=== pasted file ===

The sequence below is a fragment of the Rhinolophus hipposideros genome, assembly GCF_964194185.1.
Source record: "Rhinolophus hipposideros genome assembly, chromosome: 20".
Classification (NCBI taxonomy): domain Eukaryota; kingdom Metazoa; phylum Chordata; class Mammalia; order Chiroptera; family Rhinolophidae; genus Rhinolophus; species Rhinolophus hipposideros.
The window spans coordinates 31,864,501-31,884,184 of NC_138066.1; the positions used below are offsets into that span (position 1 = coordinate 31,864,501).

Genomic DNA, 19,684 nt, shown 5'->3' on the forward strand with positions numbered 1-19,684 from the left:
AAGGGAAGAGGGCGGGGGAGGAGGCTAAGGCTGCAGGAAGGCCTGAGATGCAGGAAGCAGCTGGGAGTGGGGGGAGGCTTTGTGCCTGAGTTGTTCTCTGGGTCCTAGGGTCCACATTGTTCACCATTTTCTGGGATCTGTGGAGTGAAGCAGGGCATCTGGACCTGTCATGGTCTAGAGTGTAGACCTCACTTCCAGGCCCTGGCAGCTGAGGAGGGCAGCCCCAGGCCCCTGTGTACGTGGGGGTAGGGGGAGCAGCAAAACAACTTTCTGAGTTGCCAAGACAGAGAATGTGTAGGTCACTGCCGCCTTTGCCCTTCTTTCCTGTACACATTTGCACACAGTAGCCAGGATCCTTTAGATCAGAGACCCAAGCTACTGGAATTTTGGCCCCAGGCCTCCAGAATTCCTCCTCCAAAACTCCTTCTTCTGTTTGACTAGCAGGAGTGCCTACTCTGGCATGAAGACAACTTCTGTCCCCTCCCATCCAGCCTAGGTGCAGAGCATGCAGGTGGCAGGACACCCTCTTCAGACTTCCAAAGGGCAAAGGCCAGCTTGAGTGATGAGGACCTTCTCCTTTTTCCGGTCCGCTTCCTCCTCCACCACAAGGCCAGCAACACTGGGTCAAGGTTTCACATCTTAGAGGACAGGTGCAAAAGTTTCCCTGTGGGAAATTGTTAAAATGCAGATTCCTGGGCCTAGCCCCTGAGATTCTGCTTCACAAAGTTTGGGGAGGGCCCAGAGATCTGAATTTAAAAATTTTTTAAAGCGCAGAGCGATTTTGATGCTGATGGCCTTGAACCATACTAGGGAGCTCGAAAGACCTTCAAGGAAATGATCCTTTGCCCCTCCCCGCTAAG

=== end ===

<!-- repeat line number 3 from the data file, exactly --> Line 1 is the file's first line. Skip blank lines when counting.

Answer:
Classification (NCBI taxonomy): domain Eukaryota; kingdom Metazoa; phylum Chordata; class Mammalia; order Chiroptera; family Rhinolophidae; genus Rhinolophus; species Rhinolophus hipposideros.